Medium is the Message, Marshall McLuhan

Until now, a lot of our class readings and discussions have looked at how mass media acts as an influencer within society with motives to disseminate the dominant ideology of the time. Marshall McCluhan takes this idea one step further and argues that not only are the messages conveyed to the audience of value, but the means through which they operate are indicative of social values and behaviors. The public isn’t just a passive audience taking in this information; they also interact with and use new media. It’s not just a new machine that shows us traits of our society, but also how we use it.

A major example of this distinction between medium and content and where the message lies is found in art, particularly modern and post-modern art. Jeff Koons doesn’t make kitschy art to be tacky, but he does it to make viewers to question what they find to be art and why through his own presentations. Graffiti as street art conveys its messages completely through the medium of creating art where art doesn’t belong. When it is commissioned to be displayed in a gallery, it loses its fundamental meaning of what graffiti is to begin with. In Armir Bar-Lev’s My Kid Could Paint That, content of the artist’s paintings takes a backseat to investigating the production of the pieces, and what that means to us as an audience.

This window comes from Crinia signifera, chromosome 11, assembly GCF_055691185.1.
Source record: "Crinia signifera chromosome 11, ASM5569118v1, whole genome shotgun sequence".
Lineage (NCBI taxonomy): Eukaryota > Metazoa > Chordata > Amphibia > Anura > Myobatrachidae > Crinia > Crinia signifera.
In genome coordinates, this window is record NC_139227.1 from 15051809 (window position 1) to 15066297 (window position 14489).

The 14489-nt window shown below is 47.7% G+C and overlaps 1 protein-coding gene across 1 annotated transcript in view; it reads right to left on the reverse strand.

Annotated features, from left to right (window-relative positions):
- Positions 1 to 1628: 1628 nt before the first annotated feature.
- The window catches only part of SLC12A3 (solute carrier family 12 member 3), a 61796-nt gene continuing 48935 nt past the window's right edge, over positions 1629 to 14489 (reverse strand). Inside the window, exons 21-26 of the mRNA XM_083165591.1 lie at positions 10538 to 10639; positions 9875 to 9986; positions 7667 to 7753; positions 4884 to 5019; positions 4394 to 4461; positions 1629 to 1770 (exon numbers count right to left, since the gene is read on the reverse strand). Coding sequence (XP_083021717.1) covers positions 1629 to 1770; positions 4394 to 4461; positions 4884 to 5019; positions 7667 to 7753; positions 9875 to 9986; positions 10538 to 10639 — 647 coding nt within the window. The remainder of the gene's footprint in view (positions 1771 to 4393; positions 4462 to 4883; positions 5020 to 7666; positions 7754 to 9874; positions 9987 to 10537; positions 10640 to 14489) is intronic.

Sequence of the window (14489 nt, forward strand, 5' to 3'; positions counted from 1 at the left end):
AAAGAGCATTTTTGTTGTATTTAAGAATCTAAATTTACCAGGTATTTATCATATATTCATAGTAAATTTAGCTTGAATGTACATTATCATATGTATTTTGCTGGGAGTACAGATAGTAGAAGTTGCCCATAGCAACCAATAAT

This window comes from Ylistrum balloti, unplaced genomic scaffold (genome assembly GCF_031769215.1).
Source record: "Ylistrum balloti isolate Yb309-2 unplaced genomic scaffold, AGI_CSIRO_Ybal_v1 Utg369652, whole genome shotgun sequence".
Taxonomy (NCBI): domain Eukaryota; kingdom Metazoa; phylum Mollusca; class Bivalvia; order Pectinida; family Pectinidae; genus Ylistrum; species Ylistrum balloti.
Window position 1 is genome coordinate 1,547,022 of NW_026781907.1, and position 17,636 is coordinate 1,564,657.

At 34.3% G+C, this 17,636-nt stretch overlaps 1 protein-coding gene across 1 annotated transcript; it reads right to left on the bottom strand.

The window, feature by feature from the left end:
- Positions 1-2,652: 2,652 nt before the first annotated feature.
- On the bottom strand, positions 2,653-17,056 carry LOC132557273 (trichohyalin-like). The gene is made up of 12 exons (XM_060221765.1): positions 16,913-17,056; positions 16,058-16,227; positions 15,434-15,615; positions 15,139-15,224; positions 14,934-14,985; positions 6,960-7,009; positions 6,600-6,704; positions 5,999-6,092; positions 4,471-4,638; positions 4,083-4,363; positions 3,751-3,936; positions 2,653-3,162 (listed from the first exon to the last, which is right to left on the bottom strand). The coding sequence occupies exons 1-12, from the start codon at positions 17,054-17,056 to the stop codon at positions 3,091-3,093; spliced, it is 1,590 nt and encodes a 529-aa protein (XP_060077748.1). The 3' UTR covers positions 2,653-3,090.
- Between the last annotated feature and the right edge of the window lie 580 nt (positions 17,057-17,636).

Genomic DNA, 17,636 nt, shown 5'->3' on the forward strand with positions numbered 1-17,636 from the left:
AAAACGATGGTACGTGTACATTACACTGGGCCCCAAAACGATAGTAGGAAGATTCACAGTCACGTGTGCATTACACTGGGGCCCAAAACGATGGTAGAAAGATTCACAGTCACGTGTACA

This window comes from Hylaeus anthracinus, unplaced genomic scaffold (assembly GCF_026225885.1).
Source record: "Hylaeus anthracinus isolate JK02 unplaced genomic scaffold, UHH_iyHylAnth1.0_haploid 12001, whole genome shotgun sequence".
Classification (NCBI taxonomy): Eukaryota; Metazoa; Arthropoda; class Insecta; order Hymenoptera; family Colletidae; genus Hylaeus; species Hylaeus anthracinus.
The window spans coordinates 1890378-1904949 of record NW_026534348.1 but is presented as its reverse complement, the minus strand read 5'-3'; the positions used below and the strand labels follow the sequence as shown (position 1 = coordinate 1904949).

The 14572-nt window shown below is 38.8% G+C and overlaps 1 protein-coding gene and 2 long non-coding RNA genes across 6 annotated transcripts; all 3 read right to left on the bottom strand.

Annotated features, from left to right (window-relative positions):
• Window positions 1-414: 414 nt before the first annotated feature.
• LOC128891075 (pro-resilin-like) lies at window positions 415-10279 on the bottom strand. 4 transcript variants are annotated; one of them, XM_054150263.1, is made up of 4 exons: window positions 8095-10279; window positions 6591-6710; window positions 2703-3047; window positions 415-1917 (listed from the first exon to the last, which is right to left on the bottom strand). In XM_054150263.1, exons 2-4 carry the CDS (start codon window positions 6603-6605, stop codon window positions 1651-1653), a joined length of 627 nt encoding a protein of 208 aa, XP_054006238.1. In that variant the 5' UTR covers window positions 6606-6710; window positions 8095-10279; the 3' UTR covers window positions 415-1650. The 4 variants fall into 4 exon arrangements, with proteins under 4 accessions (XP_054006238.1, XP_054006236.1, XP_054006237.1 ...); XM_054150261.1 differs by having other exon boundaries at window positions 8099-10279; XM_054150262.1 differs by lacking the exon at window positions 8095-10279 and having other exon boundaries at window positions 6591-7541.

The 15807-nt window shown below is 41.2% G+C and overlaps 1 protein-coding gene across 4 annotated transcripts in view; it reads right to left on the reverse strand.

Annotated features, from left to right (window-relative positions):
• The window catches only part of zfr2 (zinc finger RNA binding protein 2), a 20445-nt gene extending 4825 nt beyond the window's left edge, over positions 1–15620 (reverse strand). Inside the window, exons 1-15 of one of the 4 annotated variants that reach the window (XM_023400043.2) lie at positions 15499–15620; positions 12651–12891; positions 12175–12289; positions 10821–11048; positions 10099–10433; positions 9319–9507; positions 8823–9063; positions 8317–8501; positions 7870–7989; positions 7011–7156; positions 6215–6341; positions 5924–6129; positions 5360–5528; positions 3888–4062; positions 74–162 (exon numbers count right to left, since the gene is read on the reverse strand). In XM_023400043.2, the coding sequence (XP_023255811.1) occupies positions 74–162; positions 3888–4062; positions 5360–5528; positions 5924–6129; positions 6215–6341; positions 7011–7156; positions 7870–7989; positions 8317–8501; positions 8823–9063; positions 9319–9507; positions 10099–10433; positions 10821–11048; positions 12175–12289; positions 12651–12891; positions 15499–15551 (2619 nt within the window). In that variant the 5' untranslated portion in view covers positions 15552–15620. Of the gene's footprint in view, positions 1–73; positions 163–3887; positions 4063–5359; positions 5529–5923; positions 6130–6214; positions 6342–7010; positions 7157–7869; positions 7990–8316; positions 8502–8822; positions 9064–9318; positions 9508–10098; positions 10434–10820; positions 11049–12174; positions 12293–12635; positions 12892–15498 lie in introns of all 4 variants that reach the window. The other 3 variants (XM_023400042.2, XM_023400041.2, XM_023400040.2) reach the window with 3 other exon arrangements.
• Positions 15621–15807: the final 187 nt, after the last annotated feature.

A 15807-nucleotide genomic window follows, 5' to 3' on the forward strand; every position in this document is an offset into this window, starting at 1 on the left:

Marina Abramovic’s “The Artist is Present” exhibit included a three-month performance that, on a surface level, seems completely devoid of content. However, the work’s focus wasn’t an absence of content, but rather the act of visual and connective engagement between the artist and the viewer.

Beyond art, the rise of the digital age demonstrates how meaning is manifested in medium. Neil Savage studied how the advent of Twitter has changed social behavior and what the role of the digital innovation means on a broader scale. His article “Twitter as Medium and Message” was published in March 2011 when 160 million users sent upward of 90 million messages per day via, which he says “opens a surprising window onto the moods, thoughts, and activities of society at large.” Because the platform is so easily accessible, it allows everyone to take center stage and voice their opinions.

Twitter as a medium could also mean change in how sickness is detected. Savage writes that a researcher found that he can use algorithms for tracking key words about the flu to help predict future flu outbreaks. Although less accurate than the U.S. Centers for Disease Control and Prevention collecting data and running tests, it means a more immediate assessment of the situation. Twitter messages have content themselves, but it’s the context of how they are used for brief, immediate bursts of information by a large population that also indicates changing social behaviors. Jerry Seinfeld offered his own critique about how these digital mediums translate to our daily interactions.

We’re really not too far off from the age of the Jetsons (or the smart houses I was fascinated by as a kid), as the makers of the following video suggest. Emerging technology and digital mediums doesn’t just mean a new device to add to our collection; it means that a value for immediacy, ease and cross-platform accessibility can change how we operate.

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